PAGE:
Metifer

Metifer

mecobalamin

Manufacturer:

Ikapharmindo
Full Prescribing Info
Contents
Mecobalamin.
Description
Metifer 250 μg: Each capsule contains: Mecobalamin 250 μg.
Metifer 500 μg: Each capsule contains: Mecobalamin 500 μg.
Metifer Injection: Each ampoule (1 ml) contains: Mecobalamin 500 μg.
Action
Pharmacology: Capsule: Biochemically Mecobalamin is a coenzyme form of vitamin B12 with an active methyl group. It participates in transmethylation reactions and is the most active of all B12 homologues in the body with respect to nucleic acid, protein and lipid metabolism. It has also been demonstrated that Mecobalamin facilitates myelogenesis and nerve regeneration. Double-blind clinical trials showed that Mecobalamin is convincingly effective on peripheral neuropathies such as diabetic neurological disorders and multiple neuritis.
Drug Action: Mecobalamin is a homologue of vitamin B12 which participates in transmethylation reactions and plays an important role in the synthesis of nucleic acid and protein in nerve cells. Mecobalamin stimulates Schwan cells and thereby facilitating myelogenesis and enhancing protein synthesis.
Injection: Biochemically mecobalamin is a coenzyme form of vitamin B12 with an active methyl group. It participates in transmethylation reactions and is the most active of all B12 homologues in the body with respect to nucleic acid, protein and lipid metabolism. Metifer acts to repair damaged nerve tissue in nerve disorders, such as axonal degeneration and demyelination; and, it is involved in erythroblast maturation, promotion of erythroblast division, and heme synthesis, thus acting to improve the status of the blood in megaloblastic anemia. Double-blind clinical trials showed, that mecobalamin is effective not only on megaloblastic anemia but also on peripheral neuropathies such as diabetic neurological disorders and multiple neuritis.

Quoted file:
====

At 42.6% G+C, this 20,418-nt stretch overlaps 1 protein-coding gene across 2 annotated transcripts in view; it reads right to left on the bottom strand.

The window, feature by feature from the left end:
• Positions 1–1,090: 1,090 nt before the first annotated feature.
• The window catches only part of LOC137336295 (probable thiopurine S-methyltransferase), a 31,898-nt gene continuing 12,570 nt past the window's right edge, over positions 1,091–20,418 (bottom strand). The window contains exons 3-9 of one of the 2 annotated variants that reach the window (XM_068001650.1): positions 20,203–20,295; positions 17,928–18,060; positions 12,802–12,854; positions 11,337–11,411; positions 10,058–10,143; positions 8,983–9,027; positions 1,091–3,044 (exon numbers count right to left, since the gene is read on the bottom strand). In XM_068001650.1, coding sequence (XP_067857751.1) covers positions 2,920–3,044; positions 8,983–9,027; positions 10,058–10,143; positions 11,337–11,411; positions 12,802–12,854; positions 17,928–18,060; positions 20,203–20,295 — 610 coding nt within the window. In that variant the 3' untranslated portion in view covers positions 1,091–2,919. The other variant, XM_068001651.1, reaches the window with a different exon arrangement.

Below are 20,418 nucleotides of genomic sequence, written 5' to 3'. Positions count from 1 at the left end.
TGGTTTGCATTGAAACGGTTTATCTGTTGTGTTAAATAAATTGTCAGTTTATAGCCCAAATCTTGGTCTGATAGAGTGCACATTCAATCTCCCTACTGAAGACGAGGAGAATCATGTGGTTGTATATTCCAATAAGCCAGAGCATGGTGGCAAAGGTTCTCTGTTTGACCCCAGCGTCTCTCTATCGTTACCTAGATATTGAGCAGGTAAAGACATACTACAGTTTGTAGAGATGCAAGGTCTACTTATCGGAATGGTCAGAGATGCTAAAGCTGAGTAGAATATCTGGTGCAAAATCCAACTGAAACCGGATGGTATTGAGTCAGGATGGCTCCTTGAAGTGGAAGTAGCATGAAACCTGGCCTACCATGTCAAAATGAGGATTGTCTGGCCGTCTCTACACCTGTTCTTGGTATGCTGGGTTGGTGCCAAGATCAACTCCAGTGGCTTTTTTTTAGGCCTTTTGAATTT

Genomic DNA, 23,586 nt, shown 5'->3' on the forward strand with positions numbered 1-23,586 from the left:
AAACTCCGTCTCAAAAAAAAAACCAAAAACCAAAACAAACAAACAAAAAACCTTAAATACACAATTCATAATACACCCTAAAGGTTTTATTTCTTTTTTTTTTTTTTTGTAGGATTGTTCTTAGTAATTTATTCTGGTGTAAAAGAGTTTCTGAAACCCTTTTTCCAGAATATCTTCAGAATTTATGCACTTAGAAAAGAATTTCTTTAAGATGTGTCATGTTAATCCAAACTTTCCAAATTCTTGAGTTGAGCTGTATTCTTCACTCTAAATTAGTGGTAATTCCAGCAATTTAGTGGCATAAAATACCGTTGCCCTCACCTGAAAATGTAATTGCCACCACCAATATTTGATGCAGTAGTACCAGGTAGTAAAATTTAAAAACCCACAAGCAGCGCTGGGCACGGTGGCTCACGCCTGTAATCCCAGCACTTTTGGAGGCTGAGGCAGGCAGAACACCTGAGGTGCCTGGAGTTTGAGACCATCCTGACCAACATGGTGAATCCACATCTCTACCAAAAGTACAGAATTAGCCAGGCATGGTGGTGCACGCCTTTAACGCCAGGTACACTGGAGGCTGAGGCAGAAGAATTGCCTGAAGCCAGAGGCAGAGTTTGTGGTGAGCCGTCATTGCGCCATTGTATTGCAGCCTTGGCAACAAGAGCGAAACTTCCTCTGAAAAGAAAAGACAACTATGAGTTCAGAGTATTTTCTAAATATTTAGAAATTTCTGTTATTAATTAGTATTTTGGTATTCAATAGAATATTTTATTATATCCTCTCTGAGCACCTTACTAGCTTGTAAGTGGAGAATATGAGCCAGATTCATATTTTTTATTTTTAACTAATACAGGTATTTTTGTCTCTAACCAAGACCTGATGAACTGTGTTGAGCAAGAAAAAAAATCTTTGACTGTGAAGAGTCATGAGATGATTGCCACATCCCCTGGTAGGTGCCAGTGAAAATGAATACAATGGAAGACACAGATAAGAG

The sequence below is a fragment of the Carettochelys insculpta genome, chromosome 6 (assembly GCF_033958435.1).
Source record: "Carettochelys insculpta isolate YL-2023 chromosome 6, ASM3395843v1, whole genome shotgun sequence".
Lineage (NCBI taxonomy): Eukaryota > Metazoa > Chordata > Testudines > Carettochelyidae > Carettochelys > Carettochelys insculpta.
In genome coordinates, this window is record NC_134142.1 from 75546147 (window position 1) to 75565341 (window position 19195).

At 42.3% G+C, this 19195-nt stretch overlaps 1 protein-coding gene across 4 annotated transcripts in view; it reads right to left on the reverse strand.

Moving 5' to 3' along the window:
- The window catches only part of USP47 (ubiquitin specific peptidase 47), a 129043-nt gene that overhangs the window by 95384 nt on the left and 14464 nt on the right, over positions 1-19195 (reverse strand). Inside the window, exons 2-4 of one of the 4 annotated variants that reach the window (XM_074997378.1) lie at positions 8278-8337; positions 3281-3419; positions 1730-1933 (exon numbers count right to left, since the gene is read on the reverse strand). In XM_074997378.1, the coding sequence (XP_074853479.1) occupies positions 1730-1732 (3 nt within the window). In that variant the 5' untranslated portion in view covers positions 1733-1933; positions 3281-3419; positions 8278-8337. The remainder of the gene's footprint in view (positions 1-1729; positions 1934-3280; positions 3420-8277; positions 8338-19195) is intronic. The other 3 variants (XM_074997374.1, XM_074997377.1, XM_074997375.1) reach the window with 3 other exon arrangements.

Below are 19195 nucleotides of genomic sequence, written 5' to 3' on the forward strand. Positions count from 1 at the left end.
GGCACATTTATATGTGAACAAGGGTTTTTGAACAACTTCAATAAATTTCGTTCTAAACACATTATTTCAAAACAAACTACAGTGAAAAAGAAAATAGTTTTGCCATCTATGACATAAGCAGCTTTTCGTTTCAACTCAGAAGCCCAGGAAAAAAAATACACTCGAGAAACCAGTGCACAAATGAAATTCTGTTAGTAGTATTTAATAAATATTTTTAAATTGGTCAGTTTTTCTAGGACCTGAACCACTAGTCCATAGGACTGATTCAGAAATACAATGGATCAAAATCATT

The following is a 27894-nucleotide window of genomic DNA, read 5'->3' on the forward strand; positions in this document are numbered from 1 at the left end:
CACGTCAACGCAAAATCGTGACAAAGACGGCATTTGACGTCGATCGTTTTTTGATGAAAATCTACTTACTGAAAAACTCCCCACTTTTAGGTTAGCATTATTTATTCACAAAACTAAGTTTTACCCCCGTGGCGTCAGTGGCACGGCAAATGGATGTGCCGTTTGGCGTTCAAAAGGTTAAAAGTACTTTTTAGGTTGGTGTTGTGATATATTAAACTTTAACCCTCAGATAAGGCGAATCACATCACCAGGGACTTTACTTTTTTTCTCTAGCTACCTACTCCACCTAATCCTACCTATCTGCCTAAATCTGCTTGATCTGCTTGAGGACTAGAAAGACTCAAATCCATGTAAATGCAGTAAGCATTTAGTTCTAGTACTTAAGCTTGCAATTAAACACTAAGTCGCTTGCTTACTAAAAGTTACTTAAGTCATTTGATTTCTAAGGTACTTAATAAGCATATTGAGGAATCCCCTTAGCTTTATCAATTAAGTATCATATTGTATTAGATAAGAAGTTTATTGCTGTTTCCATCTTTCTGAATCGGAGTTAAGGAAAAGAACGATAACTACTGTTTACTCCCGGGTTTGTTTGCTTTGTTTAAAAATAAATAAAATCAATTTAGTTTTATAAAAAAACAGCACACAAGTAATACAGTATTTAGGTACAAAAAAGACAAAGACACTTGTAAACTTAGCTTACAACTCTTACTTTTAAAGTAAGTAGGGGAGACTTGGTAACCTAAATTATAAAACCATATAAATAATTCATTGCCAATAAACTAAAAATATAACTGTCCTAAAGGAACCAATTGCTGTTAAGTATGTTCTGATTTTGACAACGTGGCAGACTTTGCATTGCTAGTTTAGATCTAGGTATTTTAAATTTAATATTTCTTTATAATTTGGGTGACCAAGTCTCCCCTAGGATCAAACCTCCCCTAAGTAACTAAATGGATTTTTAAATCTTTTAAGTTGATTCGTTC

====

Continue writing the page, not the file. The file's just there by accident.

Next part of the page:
Pharmacodynamics: Mecobalamin promotes the metabolism of nucleic acids, proteins and lipids. In an experiment using brain-derived cell strains obtained from albino rats, mecobalamin acted as a coenzyme in methionine synthesis. In particular, it was found to be involved in the synthesis of thymidine from deoxyuridine and to accelerate the synthesis of DNA and RNA. In other experiment using glia cells, mecobalamin was found to accelerate the synthesis of lecithin, a major component of the myelin sheath.
Mecobalamin is efficiently transferred to nerve tissues and improves metabolic disorders. Mecobalamin is a CH3-vitamin B12 which is found in high concentrations in blood and cerebrospinal fluid. In an experiment in rats, it was transferred to nerve cell organelles more efficiently than CN-vitamin B12. It also accelerated the synthesis of the major structural component of the axon (protein) in sciatic nerve cells of rats with experimental diabetes and returned the protein transport rate close to normal, resulting in the maintenance of axonal function.
Mecobalamin repairs nerve tissues in experimental nerve injury models. In experiments conducted in rats and rabbits, mecobalamin was neuropathologically and electrophysiologically shown to inhibit the onset of nerve degeneration due to the disturbances caused by adriamycin and vincristine, and streptozotocin-induced diabetes. Mecobalamin was also compared with steroids in term of their effects on the process of nerve regeneration in experimental facial paralysis models prepared by compressing the facial nerve of guinea pigs. Mecobalamin was found to be as effective as steroids for the recovery from paralysis when evaluated based on the winking reflex, induced electromyography and histological evaluation.